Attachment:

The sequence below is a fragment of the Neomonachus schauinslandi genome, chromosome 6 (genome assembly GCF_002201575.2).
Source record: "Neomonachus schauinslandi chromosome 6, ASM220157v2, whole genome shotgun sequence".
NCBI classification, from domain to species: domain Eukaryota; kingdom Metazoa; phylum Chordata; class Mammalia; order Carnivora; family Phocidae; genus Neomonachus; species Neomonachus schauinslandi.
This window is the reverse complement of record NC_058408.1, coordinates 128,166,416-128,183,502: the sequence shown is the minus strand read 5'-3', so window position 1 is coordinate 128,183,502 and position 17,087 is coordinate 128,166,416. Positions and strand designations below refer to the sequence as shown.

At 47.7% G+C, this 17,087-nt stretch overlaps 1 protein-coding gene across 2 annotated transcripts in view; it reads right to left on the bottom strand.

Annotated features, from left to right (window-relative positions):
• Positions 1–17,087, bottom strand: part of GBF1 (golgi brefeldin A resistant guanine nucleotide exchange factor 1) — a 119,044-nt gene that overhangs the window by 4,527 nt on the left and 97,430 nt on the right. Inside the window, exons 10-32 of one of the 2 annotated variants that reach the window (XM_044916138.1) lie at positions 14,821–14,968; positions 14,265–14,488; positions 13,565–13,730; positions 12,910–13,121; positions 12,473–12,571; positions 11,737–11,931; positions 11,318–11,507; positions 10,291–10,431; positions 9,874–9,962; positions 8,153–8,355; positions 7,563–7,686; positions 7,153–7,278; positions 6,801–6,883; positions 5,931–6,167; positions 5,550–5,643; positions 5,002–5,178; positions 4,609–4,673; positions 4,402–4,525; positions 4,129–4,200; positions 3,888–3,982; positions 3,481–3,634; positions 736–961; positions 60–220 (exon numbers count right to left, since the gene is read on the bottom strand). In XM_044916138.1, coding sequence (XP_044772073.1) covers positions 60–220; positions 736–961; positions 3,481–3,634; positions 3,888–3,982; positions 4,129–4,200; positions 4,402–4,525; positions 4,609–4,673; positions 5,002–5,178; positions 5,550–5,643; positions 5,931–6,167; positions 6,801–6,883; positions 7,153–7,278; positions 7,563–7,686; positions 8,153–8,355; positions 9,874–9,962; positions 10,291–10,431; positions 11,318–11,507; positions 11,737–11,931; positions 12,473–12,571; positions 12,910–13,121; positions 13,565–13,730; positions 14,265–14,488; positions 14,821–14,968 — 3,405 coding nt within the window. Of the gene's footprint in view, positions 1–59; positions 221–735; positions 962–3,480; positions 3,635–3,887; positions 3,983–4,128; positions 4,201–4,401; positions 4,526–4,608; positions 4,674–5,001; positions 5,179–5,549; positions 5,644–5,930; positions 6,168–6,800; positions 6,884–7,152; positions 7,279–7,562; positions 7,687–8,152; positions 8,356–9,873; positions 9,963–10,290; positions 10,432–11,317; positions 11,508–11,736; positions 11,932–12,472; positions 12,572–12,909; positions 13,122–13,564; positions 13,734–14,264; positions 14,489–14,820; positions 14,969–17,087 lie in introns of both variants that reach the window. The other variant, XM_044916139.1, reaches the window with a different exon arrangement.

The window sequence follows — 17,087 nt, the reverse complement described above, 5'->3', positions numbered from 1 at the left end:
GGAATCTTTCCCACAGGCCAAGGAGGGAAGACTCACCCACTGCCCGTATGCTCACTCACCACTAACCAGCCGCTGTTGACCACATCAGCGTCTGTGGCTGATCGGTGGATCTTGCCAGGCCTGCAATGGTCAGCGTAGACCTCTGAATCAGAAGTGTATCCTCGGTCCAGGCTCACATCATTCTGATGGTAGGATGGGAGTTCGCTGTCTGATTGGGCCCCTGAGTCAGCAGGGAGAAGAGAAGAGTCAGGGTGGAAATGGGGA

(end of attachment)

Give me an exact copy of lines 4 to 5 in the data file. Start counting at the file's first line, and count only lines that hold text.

This window is the reverse complement of record NC_058408.1, coordinates 128,166,416-128,183,502: the sequence shown is the minus strand read 5'-3', so window position 1 is coordinate 128,183,502 and position 17,087 is coordinate 128,166,416. Positions and strand designations below refer to the sequence as shown.

At 47.7% G+C, this 17,087-nt stretch overlaps 1 protein-coding gene across 2 annotated transcripts in view; it reads right to left on the bottom strand.